OMEGA 3 Fatty ACIDS
What can high-omega-3 foods do for you?
Reduce inflammation throughout your body
Maintain the fluidity of your cell membranes
lower the amount of lipids (fats such as cholesterol and triglycerides) circulating in the bloodstream
decrease platelet aggregation, preventing excessive blood clotting
inhibit thickening of the arteries by decreasing endothelial cells' production of a platelet-derived growth factor (the lining of the arteries is composed of endothelial cells)
increase the activity of another chemical derived from endothelial cells (endothelium-derived nitric oxide), which causes arteries to relax and dilate
reduce the production of messenger chemicals called cytokines, which are involved in the inflammatory response associated with atherosclerosis
reduce the risk of becoming obese and improve the body's ability to respond to insulin by stimulating the secretion of leptin, a hormone that helps regulate food intake, body weight and metabolism, and is expressed primarily by adipocytes (fat cells) help prevent cancer cell growth
What conditions or symptoms indicate a need for more high-omega-3 foods?
Type 2 Diabetes
Dry, itchy skin
Brittle hair and nails
Inability to concentrate
Sardines, salmon, flax seeds and walnuts are excellent food sources of omega-3 fatty acids.
Research indicates that omega-3s may be better absorbed from food than supplements. Norwegian researchers compared 71 volunteers' absorption of omega-3s (EPA and DHA) from salmon, smoked salmon, cod (14 ounces of fish per week) or cod liver oil (3 teaspoons per day). Cooked salmon provided 1.2 grams of omega-3s daily, while cod liver oil provided more than twice as much: 3 grams of omega-3s per day.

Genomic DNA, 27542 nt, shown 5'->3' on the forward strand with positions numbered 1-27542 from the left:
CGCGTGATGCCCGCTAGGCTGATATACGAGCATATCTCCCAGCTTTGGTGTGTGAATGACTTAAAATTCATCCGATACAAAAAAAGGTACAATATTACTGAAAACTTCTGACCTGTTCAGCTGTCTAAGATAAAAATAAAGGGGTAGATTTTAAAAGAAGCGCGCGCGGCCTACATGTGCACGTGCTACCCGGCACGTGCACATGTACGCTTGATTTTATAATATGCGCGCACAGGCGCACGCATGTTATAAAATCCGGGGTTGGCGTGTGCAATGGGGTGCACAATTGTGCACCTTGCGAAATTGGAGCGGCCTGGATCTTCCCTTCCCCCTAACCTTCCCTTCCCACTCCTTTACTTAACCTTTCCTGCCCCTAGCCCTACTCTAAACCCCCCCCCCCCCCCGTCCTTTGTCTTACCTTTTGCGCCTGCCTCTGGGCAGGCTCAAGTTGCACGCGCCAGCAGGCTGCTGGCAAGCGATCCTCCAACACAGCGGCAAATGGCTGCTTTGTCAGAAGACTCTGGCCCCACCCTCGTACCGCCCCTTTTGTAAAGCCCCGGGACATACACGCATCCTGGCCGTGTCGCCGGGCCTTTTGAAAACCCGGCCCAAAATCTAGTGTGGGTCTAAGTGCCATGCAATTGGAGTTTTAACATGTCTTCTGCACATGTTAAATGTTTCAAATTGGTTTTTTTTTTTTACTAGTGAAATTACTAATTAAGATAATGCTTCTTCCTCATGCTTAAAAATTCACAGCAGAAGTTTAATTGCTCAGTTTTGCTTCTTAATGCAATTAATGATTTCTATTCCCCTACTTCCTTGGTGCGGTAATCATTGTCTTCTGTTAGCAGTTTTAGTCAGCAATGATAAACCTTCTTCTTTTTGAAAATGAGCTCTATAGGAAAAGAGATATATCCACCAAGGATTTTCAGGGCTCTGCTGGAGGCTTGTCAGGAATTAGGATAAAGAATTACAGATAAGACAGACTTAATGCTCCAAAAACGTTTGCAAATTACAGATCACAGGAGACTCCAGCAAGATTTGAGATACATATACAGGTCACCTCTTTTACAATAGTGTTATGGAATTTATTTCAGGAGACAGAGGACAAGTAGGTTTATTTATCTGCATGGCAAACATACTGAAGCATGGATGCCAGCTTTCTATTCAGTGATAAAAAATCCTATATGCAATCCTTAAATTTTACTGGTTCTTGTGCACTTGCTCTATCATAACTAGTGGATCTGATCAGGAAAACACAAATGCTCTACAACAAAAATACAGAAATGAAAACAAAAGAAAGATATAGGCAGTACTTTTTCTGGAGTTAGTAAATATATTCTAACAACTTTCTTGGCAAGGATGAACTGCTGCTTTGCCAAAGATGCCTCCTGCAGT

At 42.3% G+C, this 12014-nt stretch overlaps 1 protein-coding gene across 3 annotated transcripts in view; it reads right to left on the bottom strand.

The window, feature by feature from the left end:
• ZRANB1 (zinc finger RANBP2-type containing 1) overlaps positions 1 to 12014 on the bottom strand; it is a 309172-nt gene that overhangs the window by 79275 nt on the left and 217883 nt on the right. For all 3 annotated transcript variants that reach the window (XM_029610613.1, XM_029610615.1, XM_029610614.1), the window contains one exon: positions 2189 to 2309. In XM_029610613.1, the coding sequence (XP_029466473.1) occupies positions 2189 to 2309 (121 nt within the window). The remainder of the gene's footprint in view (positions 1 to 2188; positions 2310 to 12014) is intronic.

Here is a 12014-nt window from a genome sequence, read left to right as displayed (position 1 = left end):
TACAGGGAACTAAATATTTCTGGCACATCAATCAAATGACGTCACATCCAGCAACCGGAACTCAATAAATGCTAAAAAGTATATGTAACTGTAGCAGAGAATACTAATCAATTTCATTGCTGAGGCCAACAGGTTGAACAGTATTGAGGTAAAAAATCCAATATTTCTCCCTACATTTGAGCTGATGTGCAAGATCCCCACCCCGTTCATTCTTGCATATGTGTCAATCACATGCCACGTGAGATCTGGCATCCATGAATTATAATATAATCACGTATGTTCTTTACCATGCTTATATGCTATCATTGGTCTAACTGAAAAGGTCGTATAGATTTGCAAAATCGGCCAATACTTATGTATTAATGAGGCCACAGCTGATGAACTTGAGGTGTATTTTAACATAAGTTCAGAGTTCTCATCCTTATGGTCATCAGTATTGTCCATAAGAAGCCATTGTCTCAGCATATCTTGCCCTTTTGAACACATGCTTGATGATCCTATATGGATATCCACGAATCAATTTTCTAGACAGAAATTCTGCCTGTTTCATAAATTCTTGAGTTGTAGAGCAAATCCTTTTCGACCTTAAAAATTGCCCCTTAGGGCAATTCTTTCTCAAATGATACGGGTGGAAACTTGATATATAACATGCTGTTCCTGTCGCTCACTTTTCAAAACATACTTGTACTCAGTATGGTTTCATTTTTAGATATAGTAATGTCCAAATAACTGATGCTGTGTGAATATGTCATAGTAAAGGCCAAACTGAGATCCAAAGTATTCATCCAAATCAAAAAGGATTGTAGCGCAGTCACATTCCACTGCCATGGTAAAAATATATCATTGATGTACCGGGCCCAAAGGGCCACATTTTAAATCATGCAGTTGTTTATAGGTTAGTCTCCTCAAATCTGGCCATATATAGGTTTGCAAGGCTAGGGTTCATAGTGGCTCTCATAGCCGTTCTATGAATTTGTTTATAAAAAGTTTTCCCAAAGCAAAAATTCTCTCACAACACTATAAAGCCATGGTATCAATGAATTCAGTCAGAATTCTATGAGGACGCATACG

Despite the fact that the salmon group got less than half the amount of omega-3s as the cod liver oil group, blood levels of omega-3s increased quite a bit more in those eating salmon than those taking cod liver oil. After 8 weeks, EPA levels had risen 129% and DHA rose 45% in those eating cooked salmon compared to 106% and 25%, respectively, in those taking cod liver oil.
In the group eating smoked salmon, blood levels of omega-3s rose about one-third less than in the salmon group. In those eating cod, the rise in omega-3s was very small.
Concurrent with the rise in omega-3s in those eating salmon, a drop was seen in blood levels of a number of pro-inflammatory chemicals (TNFalpha, IL-8, leukotriene B4, and thromboxane B2). Researchers think omega-3s may be better absorbed from fish because fish contains these fats in the form of triglycerides, while the omega-3s in almost all refined fish oils are in the ethyl ester form. Once absorbed, omega-3s are converted by the body from their triglyceride to ester forms as needed.